I’ve been enjoying 130 poems by Jean Follain quite a bit, ripe with poems like this one:

Signs for Travellers

Travellers in the immense spaces
when you see a girl
twisting in her resplendent hands
the long black fleece of her hair
and what’s more
when you see
near some gloomy bakery
a horse lying dead on the ground
by these signs you’ll know
you are where humans live.

(Translated by Christopher Middleton, Anvil Press 2010)

Oh yeah! The Blog…

I have had to find new ways to carve writing time for myself out of the very packed days I am living, and remembered I started writing here in 2008–good lord, can it really be that long? Well, sure. time marches on and all that. And I do want to get back to watching the 100 movies with my love, but I fear that may be even harder to accomplish. Might have to just soldier on with that project myself (read that in a whisper, so Comfortina does not find out).

But first: Engine Summer. I read Little, Big, and found it alternately hypnotizing and annoying, so I put off Engine Summer (by John Crowley) for a bit, and once I did, well, it has been knocking around my head the way the best books do, coaxing new dendrites into being. It’s a pastoral post-apocalyptic novel, devoid of zombies or feral gangs or really much violence at all, thankfully, but still manages to be almost unbearably sad by the end, and moreso upon reflection. I just finished Riddley Walker (Russel Hoban) before starting this one, and that, too, was all embracing (once I got the hang of the invented dialect), but also was much more typical of the genre in terms of the brutality of the humans who lived in the shadow of the fallen civilization. Why so many post-apocalyptic novels? T’was not an intentional selection, I just had the books in a pile, though they certainly do resonate with news of climate change growing more and more dire, and the general shrug that most people have adopted as their standard response to the crisis. Anyway… Little, Big was something else, and I won’t spoil it by revealing more of the story. Sad and beautiful, it is.

This Too…

A strange sensation accompanies me these past few weeks, a feeling that I am burdened, but not in the more familiar, immediate ways—too many bills, too much work, too much time wasted. The burden I am aware of now I have been aware of before, in flashes: the burden of my species. Much the way … Read more

Movie 87: Gertrud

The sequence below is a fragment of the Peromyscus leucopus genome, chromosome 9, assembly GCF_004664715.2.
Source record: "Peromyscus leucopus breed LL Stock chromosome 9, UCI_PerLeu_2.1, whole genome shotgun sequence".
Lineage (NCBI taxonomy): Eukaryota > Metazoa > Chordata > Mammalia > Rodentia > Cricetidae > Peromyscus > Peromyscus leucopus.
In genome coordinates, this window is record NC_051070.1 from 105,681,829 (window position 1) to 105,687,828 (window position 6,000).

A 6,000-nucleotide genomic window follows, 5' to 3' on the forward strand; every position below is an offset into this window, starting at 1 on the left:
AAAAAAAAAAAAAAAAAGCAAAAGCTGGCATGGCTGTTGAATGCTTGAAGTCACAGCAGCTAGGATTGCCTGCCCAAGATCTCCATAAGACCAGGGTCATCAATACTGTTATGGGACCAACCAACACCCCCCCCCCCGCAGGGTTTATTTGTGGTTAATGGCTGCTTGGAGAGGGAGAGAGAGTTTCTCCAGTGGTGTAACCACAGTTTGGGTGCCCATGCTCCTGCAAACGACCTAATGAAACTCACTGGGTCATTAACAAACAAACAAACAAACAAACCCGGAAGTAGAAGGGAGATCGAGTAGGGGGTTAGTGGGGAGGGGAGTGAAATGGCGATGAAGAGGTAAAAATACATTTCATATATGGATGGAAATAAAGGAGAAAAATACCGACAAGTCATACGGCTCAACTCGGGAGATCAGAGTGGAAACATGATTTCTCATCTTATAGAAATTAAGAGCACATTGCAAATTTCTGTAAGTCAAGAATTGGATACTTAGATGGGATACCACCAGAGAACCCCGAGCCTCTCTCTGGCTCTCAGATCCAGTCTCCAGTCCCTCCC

Manly Footwear: There is a light snow falling outside, lovely and gentle the way snow can be, a new President was just inaugurated, the dogs are sleeping, and I’m sitting by the window trying to figure out Gertud. Not that the movie is unintelligible, or even opaque, the way avant-garde films often try to be—the … Read more

Movie 88: A Man Escaped

Manly Footwear: I am not surprised I’d never seen this film, or even heard of it except in the most tangential way, but I am a little chagrined, because it is not only stylistically remarkable, it is morally edifying to watch, not something I can say about many of the movies on the list of … Read more

Movie 89: Annie Hall

Manly Footwear: My first reaction to seeing this movie on our list was a pleasant wave of nostalgia, followed quickly by a discomforting reminder of the Troubles Woody Allen has had in his personal life, and finally the realization that I don’t really know what happened with regards to his daughter Dylan, and will never … Read more

Movie 90: The Man Who Shot Liberty Valance

Manly Footwear: I realize this might sounds batty, but this John Ford Western reminded me of Howard Zinn’s book, A People’s History of the United States. It is the story of a the end of one kind of masculine, American archetype, and the rise of another, but also it is about how the latter archetype–the … Read more

Movie 91: Jaws

I have seen Jaws enough times—not as often as The Shining, or It’s Wonderful Life, to choose examples from elsewhere on the top 100 list—but often enough that I can, like many US citizens of a certain age, quote great, salty chunks of dialog from it. I was not sure that it truly belonged on … Read more

Movie 92: Sansho the Bailiff

Manly Footwear: Another film that I knew very little about, although I knew the director, Mizoguchi, from having seen Ugetsu many years ago. The pacing of this film is both perfectly elegant—“one-shot-one-scene”; long takes with deliberate, broad motions often occurring in the background; intensely deliberate mise-en-scène that nonetheless evokes spontaneity and naturalness—and perfectly jarring, given the relentlessly sad … Read more

Movie 93: Greed

Manly Footwear: I both knew and did not know what to expect from Greed. I knew it was a tragedy, and that the making and subsequent mangling of the 10 hour long original cut was also a tragedy, and that there were at least 2 semi-restored versions, one that was 4 hours, the other 2. I … Read more